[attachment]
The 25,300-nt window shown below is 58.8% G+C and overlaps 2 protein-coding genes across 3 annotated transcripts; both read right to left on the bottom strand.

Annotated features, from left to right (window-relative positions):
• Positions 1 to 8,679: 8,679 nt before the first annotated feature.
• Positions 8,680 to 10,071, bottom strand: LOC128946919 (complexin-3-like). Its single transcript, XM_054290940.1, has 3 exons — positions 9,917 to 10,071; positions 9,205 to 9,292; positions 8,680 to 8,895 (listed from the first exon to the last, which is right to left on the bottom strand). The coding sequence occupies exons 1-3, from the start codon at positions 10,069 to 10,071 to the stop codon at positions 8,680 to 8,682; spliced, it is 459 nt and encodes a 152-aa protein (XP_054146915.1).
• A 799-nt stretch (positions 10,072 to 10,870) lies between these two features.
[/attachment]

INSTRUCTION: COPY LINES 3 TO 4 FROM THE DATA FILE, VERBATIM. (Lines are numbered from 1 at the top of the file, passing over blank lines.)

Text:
• Positions 1 to 8,679: 8,679 nt before the first annotated feature.
• Positions 8,680 to 10,071, bottom strand: LOC128946919 (complexin-3-like). Its single transcript, XM_054290940.1, has 3 exons — positions 9,917 to 10,071; positions 9,205 to 9,292; positions 8,680 to 8,895 (listed from the first exon to the last, which is right to left on the bottom strand). The coding sequence occupies exons 1-3, from the start codon at positions 10,069 to 10,071 to the stop codon at positions 8,680 to 8,682; spliced, it is 459 nt and encodes a 152-aa protein (XP_054146915.1).